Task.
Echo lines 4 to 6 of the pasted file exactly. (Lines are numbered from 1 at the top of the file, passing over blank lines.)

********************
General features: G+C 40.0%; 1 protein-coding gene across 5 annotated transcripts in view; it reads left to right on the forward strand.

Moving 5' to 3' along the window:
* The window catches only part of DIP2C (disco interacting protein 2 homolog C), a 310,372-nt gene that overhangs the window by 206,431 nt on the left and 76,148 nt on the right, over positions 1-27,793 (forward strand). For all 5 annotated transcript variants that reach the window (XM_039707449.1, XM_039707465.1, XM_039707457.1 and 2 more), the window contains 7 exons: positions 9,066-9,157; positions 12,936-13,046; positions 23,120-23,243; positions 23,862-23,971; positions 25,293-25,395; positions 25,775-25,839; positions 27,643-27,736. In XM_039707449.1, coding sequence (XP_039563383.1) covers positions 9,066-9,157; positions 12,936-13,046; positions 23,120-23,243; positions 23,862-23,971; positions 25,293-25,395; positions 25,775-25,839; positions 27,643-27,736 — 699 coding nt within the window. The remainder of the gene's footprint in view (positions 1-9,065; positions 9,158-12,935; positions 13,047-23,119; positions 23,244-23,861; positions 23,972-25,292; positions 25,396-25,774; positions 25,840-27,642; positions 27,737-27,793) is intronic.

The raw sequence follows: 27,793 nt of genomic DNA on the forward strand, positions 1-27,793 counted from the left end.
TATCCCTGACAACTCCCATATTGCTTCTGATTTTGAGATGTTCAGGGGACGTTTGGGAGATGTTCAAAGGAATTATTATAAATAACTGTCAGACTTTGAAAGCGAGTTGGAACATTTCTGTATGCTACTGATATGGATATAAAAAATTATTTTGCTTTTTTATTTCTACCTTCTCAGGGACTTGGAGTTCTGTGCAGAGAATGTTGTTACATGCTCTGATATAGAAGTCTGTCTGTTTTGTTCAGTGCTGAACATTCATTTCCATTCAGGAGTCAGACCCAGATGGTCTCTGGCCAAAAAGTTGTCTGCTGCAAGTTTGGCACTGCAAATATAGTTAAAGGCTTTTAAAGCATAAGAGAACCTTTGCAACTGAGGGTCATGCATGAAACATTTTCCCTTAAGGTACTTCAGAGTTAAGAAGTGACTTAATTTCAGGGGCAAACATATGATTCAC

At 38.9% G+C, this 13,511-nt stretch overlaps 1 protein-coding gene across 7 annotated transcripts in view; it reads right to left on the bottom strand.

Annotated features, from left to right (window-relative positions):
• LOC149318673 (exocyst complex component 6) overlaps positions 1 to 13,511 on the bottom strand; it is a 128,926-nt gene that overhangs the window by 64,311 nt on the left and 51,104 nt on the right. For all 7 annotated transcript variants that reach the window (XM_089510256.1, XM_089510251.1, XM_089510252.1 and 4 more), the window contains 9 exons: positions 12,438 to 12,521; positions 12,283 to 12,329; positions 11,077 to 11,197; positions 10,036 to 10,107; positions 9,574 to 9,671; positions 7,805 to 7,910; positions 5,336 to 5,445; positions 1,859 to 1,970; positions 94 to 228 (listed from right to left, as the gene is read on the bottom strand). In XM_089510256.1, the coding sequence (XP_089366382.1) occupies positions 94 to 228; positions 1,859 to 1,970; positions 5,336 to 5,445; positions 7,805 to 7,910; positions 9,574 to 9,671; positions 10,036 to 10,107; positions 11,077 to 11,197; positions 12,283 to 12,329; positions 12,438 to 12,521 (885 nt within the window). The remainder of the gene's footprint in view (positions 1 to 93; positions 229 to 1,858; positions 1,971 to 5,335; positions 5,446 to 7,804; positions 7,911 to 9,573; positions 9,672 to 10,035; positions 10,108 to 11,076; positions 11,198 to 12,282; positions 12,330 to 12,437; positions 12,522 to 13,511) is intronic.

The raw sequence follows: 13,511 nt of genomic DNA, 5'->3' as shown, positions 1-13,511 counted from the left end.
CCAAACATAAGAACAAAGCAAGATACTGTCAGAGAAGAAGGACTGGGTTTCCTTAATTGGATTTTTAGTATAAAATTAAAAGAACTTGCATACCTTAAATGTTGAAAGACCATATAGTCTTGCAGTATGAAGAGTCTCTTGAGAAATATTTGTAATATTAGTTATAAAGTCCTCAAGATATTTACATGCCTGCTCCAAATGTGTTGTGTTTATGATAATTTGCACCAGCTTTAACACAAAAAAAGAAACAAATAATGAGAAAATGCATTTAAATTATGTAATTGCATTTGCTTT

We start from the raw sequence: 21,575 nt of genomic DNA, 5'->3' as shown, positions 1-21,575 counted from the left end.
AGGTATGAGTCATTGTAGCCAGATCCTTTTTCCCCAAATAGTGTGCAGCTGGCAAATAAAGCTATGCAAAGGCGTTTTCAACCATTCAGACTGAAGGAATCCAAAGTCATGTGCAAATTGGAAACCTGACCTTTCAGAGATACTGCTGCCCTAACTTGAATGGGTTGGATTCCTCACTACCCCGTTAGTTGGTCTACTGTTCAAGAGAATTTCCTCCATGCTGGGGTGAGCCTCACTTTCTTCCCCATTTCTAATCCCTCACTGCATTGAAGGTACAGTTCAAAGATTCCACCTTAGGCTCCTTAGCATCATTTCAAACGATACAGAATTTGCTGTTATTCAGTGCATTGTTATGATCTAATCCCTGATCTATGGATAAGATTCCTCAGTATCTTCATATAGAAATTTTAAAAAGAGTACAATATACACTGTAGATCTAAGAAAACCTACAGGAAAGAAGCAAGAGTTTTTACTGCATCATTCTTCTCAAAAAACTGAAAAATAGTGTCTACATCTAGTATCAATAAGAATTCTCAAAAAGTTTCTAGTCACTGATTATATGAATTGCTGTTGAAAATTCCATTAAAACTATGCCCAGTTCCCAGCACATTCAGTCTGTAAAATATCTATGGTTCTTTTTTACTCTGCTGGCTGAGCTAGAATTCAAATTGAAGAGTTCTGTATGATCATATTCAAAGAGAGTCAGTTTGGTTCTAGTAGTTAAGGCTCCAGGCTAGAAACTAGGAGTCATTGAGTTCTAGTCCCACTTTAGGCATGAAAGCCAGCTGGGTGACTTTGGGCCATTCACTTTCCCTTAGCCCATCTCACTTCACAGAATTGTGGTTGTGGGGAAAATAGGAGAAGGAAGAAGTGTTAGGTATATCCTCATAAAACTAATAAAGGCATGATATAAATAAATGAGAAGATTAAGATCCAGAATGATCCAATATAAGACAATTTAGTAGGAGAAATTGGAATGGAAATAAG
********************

The raw sequence follows: 27,793 nt of genomic DNA on the forward strand, positions 1-27,793 counted from the left end.
TATCCCTGACAACTCCCATATTGCTTCTGATTTTGAGATGTTCAGGGGACGTTTGGGAGATGTTCAAAGGAATTATTATAAATAACTGTCAGACTTTGAAAGCGAGTTGGAACATTTCTGTATGCTACTGATATGGATATAAAAAATTATTTTGCTTTTTTATTTCTACCTTCTCAGGGACTTGGAGTTCTGTGCAGAGAATGTTGTTACATGCTCTGATATAGAAGTCTGTCTGTTTTGTTCAGTGCTGAACATTCATTTCCATTCAGGAGTCAGACCCAGATGGTCTCTGGCCAAAAAGTTGTCTGCTGCAAGTTTGGCACTGCAAATATAGTTAAAGGCTTTTAAAGCATAAGAGAACCTTTGCAACTGAGGGTCATGCATGAAACATTTTCCCTTAAGGTACTTCAGAGTTAAGAAGTGACTTAATTTCAGGGGCAAACATATGATTCAC

At 38.9% G+C, this 13,511-nt stretch overlaps 1 protein-coding gene across 7 annotated transcripts in view; it reads right to left on the bottom strand.